And I think that the emphasis on environmental justice, which includes things like dealing with the petrochemical plants in Louisiana, or dealing with the water crisis in Flint, and simultaneous with Indigenous struggles to maintain sovereignty and to have that sovereignty actually mean control over what the environment will look like, bring a lot to the discussion of environmentalism as just something you do on the weekends in your hiking boots and polar fleece, right? They are movements that are about: “These are the places that we live in and how do we live in them in ways that are not harmful to human beings and are not harmful to those environments? And how do we make sure that, you know, in creating a society with lots of modern industrial wealth, the burdens of the byproducts don’t fall inequitably?”

Amanda Anderson: That’s a fascinating history and I hadn’t really understood the way in which it contrasted with the conservation movement. So that’s really helpful to hear. Switching topics here and moving to sort of our current conditions, the condition of the COVID-19 pandemic: Does an adequate response to the pandemic require the environmental humanities, and if so, how?

Bathsheba Demuth: That’s a great question, and I think, certainly it includes, or should include, the medical humanities. And I think that we’re very much poised at the moment where that becomes so very clear as the vaccine possibilities become real, and for the good of the collective, we need people to believe in the capacity for this vaccine to actually be effective and to not make you ill. And that of course is a question that is partly one of the vaccine itself and its developers having done what appears to be a really good job, but it’s also a question of how do you communicate that to people effectively?

And I think folks who work in public health and in the history of medicine are very aware that those are human questions, and they are very engaged with particular communities’ histories of medical intervention and public health interventions. And they have to do with particular communities’ experience of recent politics — and I think that particular sub field, or splinter field, or related field to the environmental humanities, to think about the history of medicine and anthropologies of medicine.

I also think though that the COVID-19 crisis makes clear the ways in which human environmental activity is pushing into ecologies that are going to make the rise of these pandemics more likely and that is a place where the environmental humanities is, along with the natural sciences, very important in terms of thinking about how do we create societies where the pressure to live on the edges of forests that might contain the species that contain the COVID-2024, whatever the next thing that’s going to cross over between species, is going to come from. And those are partly questions of politics and equity in the sense that it’s often people who don’t have a lot of other choices who end up doing that movement into environments that have species that could make this jump.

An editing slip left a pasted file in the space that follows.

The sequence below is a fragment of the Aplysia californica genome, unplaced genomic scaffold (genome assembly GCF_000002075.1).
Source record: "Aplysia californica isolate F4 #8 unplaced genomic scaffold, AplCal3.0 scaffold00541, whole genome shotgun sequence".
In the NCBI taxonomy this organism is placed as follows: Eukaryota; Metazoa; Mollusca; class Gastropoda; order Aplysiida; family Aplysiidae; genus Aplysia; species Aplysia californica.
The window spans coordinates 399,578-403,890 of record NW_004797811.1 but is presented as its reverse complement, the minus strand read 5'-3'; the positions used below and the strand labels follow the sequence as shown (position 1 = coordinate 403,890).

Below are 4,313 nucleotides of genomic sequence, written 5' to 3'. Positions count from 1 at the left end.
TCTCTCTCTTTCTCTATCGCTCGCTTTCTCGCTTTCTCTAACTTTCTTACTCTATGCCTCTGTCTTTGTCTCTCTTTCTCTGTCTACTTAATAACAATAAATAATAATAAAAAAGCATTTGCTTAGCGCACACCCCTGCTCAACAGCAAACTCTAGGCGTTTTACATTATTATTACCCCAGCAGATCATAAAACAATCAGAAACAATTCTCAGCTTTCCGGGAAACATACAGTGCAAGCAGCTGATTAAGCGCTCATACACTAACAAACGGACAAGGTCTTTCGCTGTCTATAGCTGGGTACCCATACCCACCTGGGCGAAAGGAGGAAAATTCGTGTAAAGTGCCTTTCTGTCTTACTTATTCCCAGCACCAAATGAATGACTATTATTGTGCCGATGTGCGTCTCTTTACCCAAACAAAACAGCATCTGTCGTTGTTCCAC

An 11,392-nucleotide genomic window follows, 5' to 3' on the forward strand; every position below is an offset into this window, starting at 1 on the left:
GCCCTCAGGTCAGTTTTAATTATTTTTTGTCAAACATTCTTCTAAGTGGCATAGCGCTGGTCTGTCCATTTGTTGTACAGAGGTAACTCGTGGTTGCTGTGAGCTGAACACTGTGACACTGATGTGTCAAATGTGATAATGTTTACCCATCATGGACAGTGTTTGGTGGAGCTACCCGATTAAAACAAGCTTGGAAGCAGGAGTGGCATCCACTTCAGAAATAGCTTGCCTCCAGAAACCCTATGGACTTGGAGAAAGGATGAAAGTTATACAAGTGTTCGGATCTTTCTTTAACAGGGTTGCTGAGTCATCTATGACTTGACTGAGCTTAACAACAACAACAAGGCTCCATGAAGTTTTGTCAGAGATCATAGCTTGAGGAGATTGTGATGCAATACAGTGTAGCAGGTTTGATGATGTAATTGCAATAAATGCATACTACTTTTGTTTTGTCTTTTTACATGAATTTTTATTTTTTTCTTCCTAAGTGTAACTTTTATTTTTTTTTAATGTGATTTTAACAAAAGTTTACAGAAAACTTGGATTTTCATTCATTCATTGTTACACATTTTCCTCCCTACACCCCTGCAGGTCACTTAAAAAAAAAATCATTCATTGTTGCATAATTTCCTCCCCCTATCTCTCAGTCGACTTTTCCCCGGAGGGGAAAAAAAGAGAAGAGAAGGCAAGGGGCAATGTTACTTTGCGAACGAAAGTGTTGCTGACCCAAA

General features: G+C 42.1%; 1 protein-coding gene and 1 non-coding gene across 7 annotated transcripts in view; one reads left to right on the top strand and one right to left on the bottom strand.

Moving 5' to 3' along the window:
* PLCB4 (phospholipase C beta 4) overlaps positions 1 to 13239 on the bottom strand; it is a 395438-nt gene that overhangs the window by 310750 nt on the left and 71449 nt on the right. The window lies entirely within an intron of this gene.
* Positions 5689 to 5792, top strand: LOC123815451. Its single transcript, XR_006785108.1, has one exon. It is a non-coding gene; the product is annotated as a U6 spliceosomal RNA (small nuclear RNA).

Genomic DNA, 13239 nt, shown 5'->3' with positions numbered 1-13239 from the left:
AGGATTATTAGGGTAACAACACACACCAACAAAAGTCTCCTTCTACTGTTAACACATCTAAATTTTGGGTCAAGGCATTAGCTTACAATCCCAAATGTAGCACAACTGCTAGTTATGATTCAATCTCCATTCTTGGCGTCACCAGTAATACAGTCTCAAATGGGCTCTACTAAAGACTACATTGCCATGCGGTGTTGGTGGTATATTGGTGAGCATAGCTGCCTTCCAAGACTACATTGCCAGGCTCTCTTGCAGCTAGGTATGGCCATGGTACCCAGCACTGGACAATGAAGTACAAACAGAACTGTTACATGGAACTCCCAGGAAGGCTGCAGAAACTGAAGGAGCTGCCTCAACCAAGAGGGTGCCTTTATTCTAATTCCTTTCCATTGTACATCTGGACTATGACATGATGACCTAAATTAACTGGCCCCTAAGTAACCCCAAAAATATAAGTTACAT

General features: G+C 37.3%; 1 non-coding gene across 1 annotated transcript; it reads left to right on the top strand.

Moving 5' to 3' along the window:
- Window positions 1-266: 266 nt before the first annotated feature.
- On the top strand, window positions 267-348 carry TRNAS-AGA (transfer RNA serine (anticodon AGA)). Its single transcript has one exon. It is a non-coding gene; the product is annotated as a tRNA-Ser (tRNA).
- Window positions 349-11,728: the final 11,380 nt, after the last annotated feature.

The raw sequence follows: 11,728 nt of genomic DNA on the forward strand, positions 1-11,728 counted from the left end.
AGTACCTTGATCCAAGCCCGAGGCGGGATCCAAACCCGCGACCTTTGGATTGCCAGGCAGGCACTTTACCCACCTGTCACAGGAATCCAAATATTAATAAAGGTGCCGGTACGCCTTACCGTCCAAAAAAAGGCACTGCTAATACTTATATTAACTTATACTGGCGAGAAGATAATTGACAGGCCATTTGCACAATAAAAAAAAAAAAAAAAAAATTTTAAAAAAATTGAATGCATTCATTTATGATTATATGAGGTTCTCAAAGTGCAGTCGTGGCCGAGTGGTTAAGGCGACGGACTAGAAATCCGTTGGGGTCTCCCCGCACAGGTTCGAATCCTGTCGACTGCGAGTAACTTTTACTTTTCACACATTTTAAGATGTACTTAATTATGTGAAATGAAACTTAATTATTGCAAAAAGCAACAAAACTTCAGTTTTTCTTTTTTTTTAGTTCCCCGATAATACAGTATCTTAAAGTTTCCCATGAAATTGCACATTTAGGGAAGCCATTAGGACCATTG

Amanda Anderson: So as a last question, I want to ask you what you’re working on now. I mean, Floating Coast has been a huge success and clearly many years of work went into it. I’m curious to know where you’re turning your attention right now, as a scholar and as an environmentalist?

Bathsheba Demuth: So I am very slowly, partly because of COVID and partly just because historical scholarship moves slowly, turning eastward from the Bering Strait and going inland along the Yukon River watershed, and the next project that I’m just starting to work on and starting to work with some collaborators in Alaska and Yukon is about the ways in which different Indigenous and then Russian and British imperial, and now American and Canadian nation-state political formations have understood their relationship with non-human spaces and species and other entities of various kinds politically.

So how do you incorporate caribou, or moose, or fish, or watersheds in their entirety in your political decision-making? And can you do it through the language of rights, the rights for nature, or animal rights, rights to land and sovereignty discussions, or do you do it through other sorts of mechanisms and cosmologies that recognize the importance and the reciprocal relationships between humans and the environments that they live in? And if that sounds like a view from 30,000 feet, that’s because I am still at the view from 30,000 feet. COVID-19 pulled me back from doing some archival and field work up North this past March. And so I have been picking away at what can be done remotely, but I’m really looking forward to that vaccine kicking in.

Amanda Anderson: Well, thank you so much. I mean, the work that you’re describing is so rich and so important, and it’s just been a pleasure having you on the show and hearing you reflect also on these larger questions that have to do with the work we do as scholars, both individually and collaboratively. Thank you so much.

Bathsheba Demuth: Thank you, Amanda.